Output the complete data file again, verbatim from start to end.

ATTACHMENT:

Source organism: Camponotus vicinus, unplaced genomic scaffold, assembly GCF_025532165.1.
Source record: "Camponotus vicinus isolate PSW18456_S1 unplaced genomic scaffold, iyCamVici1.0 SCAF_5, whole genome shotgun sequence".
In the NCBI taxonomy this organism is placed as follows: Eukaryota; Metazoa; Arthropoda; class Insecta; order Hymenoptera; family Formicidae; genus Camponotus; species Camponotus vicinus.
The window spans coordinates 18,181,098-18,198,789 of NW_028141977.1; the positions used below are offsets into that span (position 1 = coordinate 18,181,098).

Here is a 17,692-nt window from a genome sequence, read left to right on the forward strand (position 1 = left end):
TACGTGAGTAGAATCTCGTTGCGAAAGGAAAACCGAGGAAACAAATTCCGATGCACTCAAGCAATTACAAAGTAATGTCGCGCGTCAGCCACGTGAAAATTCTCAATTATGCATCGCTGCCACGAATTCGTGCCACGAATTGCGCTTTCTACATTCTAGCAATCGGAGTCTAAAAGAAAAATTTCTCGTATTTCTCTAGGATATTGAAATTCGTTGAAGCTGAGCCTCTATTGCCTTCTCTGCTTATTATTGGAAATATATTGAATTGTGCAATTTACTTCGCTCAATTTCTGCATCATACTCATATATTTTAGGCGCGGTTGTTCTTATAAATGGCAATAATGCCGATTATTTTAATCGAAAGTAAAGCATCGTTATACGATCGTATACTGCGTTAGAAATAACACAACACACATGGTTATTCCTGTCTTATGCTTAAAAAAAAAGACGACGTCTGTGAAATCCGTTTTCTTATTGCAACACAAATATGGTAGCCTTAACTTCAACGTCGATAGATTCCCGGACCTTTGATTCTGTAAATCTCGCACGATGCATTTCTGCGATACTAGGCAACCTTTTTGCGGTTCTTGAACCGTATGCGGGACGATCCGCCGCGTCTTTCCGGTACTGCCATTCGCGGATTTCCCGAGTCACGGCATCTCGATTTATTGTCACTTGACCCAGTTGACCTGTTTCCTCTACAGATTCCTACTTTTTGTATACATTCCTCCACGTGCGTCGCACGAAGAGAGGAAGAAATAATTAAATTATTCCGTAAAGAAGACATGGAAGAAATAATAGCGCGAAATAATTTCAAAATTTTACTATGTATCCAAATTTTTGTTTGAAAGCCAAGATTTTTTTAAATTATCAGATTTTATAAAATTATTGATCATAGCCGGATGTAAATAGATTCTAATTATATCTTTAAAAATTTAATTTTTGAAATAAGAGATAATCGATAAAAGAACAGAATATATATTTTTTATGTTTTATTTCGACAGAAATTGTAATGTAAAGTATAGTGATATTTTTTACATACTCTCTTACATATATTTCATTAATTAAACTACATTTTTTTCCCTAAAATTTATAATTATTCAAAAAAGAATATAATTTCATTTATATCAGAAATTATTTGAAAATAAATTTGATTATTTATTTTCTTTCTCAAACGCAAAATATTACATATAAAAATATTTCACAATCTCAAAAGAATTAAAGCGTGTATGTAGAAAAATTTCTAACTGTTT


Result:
Source organism: Camponotus vicinus, unplaced genomic scaffold, assembly GCF_025532165.1.
Source record: "Camponotus vicinus isolate PSW18456_S1 unplaced genomic scaffold, iyCamVici1.0 SCAF_5, whole genome shotgun sequence".
In the NCBI taxonomy this organism is placed as follows: Eukaryota; Metazoa; Arthropoda; class Insecta; order Hymenoptera; family Formicidae; genus Camponotus; species Camponotus vicinus.
The window spans coordinates 18,181,098-18,198,789 of NW_028141977.1; the positions used below are offsets into that span (position 1 = coordinate 18,181,098).

Here is a 17,692-nt window from a genome sequence, read left to right on the forward strand (position 1 = left end):
TACGTGAGTAGAATCTCGTTGCGAAAGGAAAACCGAGGAAACAAATTCCGATGCACTCAAGCAATTACAAAGTAATGTCGCGCGTCAGCCACGTGAAAATTCTCAATTATGCATCGCTGCCACGAATTCGTGCCACGAATTGCGCTTTCTACATTCTAGCAATCGGAGTCTAAAAGAAAAATTTCTCGTATTTCTCTAGGATATTGAAATTCGTTGAAGCTGAGCCTCTATTGCCTTCTCTGCTTATTATTGGAAATATATTGAATTGTGCAATTTACTTCGCTCAATTTCTGCATCATACTCATATATTTTAGGCGCGGTTGTTCTTATAAATGGCAATAATGCCGATTATTTTAATCGAAAGTAAAGCATCGTTATACGATCGTATACTGCGTTAGAAATAACACAACACACATGGTTATTCCTGTCTTATGCTTAAAAAAAAAGACGACGTCTGTGAAATCCGTTTTCTTATTGCAACACAAATATGGTAGCCTTAACTTCAACGTCGATAGATTCCCGGACCTTTGATTCTGTAAATCTCGCACGATGCATTTCTGCGATACTAGGCAACCTTTTTGCGGTTCTTGAACCGTATGCGGGACGATCCGCCGCGTCTTTCCGGTACTGCCATTCGCGGATTTCCCGAGTCACGGCATCTCGATTTATTGTCACTTGACCCAGTTGACCTGTTTCCTCTACAGATTCCTACTTTTTGTATACATTCCTCCACGTGCGTCGCACGAAGAGAGGAAGAAATAATTAAATTATTCCGTAAAGAAGACATGGAAGAAATAATAGCGCGAAATAATTTCAAAATTTTACTATGTATCCAAATTTTTGTTTGAAAGCCAAGATTTTTTTAAATTATCAGATTTTATAAAATTATTGATCATAGCCGGATGTAAATAGATTCTAATTATATCTTTAAAAATTTAATTTTTGAAATAAGAGATAATCGATAAAAGAACAGAATATATATTTTTTATGTTTTATTTCGACAGAAATTGTAATGTAAAGTATAGTGATATTTTTTACATACTCTCTTACATATATTTCATTAATTAAACTACATTTTTTTCCCTAAAATTTATAATTATTCAAAAAAGAATATAATTTCATTTATATCAGAAATTATTTGAAAATAAATTTGATTATTTATTTTCTTTCTCAAACGCAAAATATTACATATAAAAATATTTCACAATCTCAAAAGAATTAAAGCGTGTATGTAGAAAAATTTCTAACTGTTT